Kissing Jessica Stein 2001 USA Comedy No Positive No Good Copy Editor
Lost and Delirious 2001 Canada Drama No Negative No Bad Student
Monster 2003 USA Drama Yes Negative Yes Bad Prostitute
My summer of Love 2004 UK Drama No Negative No bad Teens
Film Year Country Type True Story Positive /
Negative
Butch Femme Enviorment Occupation
LesFilles deBotaniste 2006 France
Canada
Drama No Negative No Bad Students
Spider Lilies 2007 Taiwan Drama No Positive No Good Teens
Love My Life 2007 Japan Manga
Based action
No Negative No Bad Student
The Secrets 2007 Israel Drama No Negative No Bad Students
ICan't think Straight 2008 USA Drama No Negative No Bad Housewife
The Kids are All Right 2010 USA Drama No Positive Yes Good Professor Artist
So Hard to Forget 2010 Brazil Drama No Positive No Good Teens
The 3 Veils 2011 USA Drama No Negative No Bad Teens
Cloudburst 2011 USA Drama No Positive Yes Bad Elderly
A Perfect Ending 2012 USA Drama No Negative No Bad Housewife
Blue is the Warmest Color 2013 France Drama No Positive No Good Teens

Table 2: Films.

Name Year Country Type Character Positive/ Negative Butch Femme Environment Theme
All My Children 1970-2011 USA Soap Bianca Positive No Good Straight
L.A. Law 1986-1994 USA Drama C.J Positive No Good Straight
 90210 1990-2013 USA Drama Gia Positive No Good Straight
Friends 1994-2004 USA Comedy Carol Positive Yes Bad Straight
Ellen 1994-1998 USA Comedy Ellen Positive Yes Bad Straight
Party of Five 1994-2000 USA Drama Julia Positive No Bad Straight
Ally Mcbeal 1997-2002 USA Drama Alley Positive No Good Straight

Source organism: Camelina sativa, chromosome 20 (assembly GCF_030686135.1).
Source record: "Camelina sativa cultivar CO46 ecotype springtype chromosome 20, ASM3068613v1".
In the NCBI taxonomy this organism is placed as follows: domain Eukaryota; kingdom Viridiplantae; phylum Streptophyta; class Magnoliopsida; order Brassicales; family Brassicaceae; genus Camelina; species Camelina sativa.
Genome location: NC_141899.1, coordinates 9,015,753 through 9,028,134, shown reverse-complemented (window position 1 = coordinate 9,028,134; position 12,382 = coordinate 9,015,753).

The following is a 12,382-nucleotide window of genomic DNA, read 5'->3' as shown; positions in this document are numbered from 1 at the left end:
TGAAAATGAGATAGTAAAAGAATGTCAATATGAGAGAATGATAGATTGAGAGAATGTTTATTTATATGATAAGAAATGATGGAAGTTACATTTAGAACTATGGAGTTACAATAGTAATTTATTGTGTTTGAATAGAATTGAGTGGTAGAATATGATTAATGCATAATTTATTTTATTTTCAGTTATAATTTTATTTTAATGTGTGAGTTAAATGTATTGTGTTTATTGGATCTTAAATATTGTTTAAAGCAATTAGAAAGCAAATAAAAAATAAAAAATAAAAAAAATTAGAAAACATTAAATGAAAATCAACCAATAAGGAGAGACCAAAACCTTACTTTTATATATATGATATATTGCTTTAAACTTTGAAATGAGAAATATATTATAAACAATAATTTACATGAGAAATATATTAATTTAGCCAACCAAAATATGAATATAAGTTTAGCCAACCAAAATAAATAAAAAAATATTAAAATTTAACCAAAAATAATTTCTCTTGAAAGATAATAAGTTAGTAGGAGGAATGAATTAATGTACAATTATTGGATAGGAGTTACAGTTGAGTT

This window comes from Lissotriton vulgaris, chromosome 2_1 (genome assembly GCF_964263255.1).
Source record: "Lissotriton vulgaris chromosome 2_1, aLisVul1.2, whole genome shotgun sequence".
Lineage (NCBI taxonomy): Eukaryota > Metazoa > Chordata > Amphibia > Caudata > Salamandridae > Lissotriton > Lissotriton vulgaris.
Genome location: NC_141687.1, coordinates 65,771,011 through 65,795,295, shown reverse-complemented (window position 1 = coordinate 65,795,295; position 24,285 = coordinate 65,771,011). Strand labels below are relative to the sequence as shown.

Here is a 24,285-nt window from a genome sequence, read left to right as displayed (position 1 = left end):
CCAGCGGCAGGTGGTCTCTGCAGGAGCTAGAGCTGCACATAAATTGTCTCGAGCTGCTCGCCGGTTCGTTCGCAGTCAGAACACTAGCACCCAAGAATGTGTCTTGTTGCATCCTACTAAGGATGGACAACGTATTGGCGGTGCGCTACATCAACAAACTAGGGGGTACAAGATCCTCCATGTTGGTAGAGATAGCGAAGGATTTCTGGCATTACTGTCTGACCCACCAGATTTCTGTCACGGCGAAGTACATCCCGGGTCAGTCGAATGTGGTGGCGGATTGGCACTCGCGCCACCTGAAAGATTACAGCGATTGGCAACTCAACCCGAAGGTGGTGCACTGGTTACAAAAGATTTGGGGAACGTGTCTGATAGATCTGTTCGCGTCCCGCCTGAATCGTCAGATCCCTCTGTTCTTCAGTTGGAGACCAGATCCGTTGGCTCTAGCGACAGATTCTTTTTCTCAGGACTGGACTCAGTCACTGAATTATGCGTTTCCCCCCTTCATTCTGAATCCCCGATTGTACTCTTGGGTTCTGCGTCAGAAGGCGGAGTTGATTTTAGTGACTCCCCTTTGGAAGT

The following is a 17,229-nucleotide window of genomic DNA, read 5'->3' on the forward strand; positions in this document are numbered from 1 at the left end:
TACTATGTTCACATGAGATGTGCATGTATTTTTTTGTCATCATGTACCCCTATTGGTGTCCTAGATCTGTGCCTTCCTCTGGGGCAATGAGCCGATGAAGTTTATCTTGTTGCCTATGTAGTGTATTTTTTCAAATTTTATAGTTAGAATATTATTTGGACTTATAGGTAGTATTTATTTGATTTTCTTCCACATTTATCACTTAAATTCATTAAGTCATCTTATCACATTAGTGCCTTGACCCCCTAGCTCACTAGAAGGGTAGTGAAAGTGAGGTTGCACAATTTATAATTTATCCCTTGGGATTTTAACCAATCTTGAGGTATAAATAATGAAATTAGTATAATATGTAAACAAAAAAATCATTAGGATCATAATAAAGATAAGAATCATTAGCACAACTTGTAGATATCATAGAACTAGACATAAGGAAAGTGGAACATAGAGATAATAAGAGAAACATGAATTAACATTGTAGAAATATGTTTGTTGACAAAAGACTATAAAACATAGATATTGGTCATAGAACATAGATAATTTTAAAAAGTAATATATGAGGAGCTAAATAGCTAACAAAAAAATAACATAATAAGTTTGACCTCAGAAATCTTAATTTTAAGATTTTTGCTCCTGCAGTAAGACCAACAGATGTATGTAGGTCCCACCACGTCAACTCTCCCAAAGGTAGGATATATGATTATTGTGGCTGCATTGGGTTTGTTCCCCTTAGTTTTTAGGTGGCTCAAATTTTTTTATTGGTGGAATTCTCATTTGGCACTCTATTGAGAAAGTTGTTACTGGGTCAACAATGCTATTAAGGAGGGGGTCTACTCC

Buffy the Vampire Slayer 1997-2003 USA Sci Fi Willow Positive No Good Straight
Sex and the city 1998-2004 USA Drama Comedy Samantha Positive No Good Straight
Queer as Folk 2001-2005 USA Drama All Positive Yes Good Gay
Fast Lane 2002-2003 USA Action Billie Positive No Good Straight
The Wire 2002-2008 USA Drama Kima Positive Yes Good Straight
The OC 2003-2007 USA Drama Alex Positive No Good Straight
The Ellen Show 2003-2013 USA Talk Show Ellen Positive Yes Good Straight
 The L Word 2004-2009 USA Drama All Positive No Good Gay
South of Nowhere 2005-2008 USA Drama Spencer Positive No Good Straight
Sugar Rush 2005-2006 UK drama Kim Positive No Good Gay
True Blood 2008-2013 USA Sci Fi Suki Positive No Good Straight
Chicago Fire 2012 - present USA Action Leslie Positive No Good Straight
Lip Service 2009-2012 Scotland Drama All Positive No Good Gay
Glee 2009-2013 USA Drama Britanny Positive No Good Straight

Table 3: TV shows variables.

Name Year Country Type Race Positive / Negative Butch Femme Environment Youtube exposure
Exes &Ohs 2006 USA Drama White Positive No Good Minimal
Girltrash 2007 USA Drama Comedy White Positive No Good Good
Apples 2007 Spain Drama European Positive No Good Good
Anyone but Me 2008 USA Drama White Positive No Good Excellent
Time Traveling Lesbian 2008 USA Comedy white Positive Yes Good Minimal
Feed 2008 USA Drama White Positive No Good Good
 way 2008 USA Comedy White Positive No Good Excellent
Chica Busca Chica 2008 Spain Drama European Positive No Good Excellent
Venice 2009 USA Drama White Positive No Good Excellent
J.B. Fletcher 2009 Canada Action Comedy White Positive yes Good Minimal
Seeking Simone 2009 Canada Comedy White Positive No Good Good
 Far Out 2009 UK Drama Homogenic Positive Yes Good Mininal
We have to Stop Now 2010 USA Drama White Positive No good Good
GirlGirl Scene 2010 USA Drama White Positive No Good Good
Out with Dad 2010 Canada Drama   Positive Yes Good Good